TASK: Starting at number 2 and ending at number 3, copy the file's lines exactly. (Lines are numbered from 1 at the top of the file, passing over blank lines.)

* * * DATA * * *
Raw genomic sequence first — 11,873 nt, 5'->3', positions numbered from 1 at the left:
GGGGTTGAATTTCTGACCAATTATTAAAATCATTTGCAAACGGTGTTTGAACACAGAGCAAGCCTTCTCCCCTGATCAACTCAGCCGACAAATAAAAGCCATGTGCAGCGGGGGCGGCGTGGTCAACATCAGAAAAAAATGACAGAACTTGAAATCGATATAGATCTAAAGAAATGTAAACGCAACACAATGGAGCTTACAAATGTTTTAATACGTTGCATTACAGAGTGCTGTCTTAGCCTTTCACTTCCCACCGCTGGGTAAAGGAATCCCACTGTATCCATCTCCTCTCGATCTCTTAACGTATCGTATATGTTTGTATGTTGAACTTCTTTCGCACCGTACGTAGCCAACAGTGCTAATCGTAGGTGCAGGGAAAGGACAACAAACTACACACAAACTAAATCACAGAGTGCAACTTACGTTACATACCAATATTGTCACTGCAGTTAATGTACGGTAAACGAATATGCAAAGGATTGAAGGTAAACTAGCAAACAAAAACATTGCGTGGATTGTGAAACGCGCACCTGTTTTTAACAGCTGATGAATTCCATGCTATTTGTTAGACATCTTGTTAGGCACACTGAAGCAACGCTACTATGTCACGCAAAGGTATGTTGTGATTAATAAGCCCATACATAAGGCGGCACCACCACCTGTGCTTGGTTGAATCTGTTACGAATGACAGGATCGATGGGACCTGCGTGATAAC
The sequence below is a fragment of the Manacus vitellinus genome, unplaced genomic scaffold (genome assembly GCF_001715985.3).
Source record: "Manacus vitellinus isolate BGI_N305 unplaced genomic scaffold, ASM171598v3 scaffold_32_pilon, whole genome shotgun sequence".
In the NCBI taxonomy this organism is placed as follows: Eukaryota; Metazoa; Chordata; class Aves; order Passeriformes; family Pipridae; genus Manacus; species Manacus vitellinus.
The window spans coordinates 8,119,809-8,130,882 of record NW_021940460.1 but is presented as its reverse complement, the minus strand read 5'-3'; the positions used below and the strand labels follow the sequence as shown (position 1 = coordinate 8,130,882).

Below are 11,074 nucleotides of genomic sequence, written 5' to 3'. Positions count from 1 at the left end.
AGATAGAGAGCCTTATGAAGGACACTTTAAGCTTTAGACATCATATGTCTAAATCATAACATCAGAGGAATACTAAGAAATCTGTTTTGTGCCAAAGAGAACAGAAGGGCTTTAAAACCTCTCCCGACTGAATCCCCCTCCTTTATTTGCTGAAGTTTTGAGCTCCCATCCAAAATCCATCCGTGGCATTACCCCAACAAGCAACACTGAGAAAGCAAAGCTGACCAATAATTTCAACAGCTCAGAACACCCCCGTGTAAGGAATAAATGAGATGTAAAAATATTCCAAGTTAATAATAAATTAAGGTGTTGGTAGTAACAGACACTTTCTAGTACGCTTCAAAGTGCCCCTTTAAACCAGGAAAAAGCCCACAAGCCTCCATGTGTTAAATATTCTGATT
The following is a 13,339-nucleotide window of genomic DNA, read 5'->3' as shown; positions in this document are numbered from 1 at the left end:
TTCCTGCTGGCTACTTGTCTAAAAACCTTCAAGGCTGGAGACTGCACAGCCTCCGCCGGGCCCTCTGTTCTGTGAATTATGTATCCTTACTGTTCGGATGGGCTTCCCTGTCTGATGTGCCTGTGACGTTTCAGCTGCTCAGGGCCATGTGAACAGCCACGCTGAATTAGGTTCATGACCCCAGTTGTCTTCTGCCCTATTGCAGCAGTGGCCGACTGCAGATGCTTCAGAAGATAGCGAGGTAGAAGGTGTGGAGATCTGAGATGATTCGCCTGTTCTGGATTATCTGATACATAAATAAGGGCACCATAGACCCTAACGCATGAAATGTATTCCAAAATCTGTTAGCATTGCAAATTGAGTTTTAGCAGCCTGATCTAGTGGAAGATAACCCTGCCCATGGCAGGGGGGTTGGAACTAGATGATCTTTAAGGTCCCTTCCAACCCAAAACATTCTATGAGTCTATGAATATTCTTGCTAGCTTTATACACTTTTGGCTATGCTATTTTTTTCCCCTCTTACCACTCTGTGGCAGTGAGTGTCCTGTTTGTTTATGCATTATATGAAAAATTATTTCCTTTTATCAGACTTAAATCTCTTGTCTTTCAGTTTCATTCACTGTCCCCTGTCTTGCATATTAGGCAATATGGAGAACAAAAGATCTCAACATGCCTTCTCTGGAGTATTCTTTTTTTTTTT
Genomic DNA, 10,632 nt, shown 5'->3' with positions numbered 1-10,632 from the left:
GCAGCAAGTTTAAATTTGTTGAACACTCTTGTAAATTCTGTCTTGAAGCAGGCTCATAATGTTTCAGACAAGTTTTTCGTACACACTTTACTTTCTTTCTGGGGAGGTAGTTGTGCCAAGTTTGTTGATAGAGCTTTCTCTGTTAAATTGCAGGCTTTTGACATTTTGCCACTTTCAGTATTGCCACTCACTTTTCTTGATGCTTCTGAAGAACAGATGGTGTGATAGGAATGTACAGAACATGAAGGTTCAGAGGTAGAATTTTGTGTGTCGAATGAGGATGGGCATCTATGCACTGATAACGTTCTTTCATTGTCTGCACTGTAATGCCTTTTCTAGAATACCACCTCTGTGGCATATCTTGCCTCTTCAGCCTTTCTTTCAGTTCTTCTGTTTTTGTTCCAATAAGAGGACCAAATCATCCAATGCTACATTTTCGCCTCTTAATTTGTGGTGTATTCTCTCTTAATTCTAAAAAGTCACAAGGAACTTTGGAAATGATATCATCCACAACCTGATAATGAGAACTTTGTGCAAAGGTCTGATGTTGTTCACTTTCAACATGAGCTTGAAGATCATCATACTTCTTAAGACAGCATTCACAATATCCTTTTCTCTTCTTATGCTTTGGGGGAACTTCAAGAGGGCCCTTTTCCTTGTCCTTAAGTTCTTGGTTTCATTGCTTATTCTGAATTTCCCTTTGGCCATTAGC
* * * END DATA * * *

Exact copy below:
GGGGTTGAATTTCTGACCAATTATTAAAATCATTTGCAAACGGTGTTTGAACACAGAGCAAGCCTTCTCCCCTGATCAACTCAGCCGACAAATAAAAGCCATGTGCAGCGGGGGCGGCGTGGTCAACATCAGAAAAAAATGACAGAACTTGAAATCGATATAGATCTAAAGAAATGTAAACGCAACACAATGGAGCTTACAAATGTTTTAATACGTTGCATTACAGAGTGCTGTCTTAGCCTTTCACTTCCCACCGCTGGGTAAAGGAATCCCACTGTATCCATCTCCTCTCGATCTCTTAACGTATCGTATATGTTTGTATGTTGAACTTCTTTCGCACCGTACGTAGCCAACAGTGCTAATCGTAGGTGCAGGGAAAGGACAACAAACTACACACAAACTAAATCACAGAGTGCAACTTACGTTACATACCAATATTGTCACTGCAGTTAATGTACGGTAAACGAATATGCAAAGGATTGAAGGTAAACTAGCAAACAAAAACATTGCGTGGATTGTGAAACGCGCACCTGTTTTTAACAGCTGATGAATTCCATGCTATTTGTTAGACATCTTGTTAGGCACACTGAAGCAACGCTACTATGTCACGCAAAGGTATGTTGTGATTAATAAGCCCATACATAAGGCGGCACCACCACCTGTGCTTGGTTGAATCTGTTACGAATGACAGGATCGATGGGACCTGCGTGATAAC
The sequence below is a fragment of the Manacus vitellinus genome, unplaced genomic scaffold (genome assembly GCF_001715985.3).